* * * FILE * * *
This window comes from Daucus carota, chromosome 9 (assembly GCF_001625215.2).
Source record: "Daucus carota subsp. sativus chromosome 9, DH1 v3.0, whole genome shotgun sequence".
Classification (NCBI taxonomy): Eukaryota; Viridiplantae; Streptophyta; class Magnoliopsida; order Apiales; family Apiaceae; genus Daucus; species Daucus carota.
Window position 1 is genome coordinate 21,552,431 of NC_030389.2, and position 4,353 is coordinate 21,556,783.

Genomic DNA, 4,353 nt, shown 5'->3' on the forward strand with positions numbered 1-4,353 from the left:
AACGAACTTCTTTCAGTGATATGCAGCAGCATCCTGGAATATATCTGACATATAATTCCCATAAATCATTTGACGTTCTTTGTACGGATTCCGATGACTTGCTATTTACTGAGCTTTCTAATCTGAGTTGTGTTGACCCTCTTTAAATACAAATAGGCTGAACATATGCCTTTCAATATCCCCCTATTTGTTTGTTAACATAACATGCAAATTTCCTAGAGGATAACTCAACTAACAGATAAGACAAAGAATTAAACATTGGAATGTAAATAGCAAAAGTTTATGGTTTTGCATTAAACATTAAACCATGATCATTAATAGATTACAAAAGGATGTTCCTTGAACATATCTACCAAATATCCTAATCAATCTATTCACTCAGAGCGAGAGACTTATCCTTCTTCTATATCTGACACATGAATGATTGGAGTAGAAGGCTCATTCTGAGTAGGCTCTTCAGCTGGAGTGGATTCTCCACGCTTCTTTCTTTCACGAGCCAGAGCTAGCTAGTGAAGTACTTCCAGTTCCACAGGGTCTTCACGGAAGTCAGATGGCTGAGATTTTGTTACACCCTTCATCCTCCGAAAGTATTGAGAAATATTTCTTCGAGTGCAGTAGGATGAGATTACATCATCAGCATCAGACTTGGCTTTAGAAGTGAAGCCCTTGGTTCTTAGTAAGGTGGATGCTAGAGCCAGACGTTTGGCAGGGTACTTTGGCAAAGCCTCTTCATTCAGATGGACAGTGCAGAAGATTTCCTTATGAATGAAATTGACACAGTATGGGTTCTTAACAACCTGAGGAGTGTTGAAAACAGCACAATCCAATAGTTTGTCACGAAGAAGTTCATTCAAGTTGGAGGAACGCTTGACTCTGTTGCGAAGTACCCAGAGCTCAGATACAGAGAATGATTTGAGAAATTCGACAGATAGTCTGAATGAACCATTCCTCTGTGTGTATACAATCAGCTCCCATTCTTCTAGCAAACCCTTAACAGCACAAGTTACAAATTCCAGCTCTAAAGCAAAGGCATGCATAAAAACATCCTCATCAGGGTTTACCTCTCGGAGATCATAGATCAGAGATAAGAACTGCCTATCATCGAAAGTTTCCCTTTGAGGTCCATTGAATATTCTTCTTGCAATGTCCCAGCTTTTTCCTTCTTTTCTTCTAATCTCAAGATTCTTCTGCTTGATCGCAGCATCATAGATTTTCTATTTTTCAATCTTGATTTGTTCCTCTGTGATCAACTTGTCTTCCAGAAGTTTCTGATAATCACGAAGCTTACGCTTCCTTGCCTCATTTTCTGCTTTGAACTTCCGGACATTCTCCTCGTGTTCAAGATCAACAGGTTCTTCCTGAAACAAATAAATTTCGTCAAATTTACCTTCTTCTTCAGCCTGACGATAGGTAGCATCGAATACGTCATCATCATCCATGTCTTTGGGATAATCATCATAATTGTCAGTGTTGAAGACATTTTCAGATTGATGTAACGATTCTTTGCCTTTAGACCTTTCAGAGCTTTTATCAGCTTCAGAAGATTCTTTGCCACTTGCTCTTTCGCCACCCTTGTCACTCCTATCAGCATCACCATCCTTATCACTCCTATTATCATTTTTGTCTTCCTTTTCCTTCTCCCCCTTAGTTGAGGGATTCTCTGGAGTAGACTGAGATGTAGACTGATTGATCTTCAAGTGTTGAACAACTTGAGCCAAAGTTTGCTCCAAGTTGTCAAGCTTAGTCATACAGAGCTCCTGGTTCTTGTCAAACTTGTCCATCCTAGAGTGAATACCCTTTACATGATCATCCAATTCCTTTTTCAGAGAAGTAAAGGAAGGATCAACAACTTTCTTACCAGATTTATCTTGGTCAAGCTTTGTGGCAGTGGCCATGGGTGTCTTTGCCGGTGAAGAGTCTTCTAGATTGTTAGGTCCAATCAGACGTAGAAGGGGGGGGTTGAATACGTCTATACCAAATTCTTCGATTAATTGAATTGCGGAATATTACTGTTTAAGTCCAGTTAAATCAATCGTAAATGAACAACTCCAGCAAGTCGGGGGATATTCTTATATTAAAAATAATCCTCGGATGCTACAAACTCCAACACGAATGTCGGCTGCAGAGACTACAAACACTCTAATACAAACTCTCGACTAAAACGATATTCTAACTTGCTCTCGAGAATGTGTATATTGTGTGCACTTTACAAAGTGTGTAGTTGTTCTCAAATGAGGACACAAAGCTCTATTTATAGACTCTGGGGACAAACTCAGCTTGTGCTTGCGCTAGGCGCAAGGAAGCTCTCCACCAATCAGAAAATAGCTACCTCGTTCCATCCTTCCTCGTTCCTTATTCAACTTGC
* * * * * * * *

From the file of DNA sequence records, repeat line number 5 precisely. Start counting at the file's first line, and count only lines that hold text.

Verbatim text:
Genomic DNA, 4,353 nt, shown 5'->3' on the forward strand with positions numbered 1-4,353 from the left: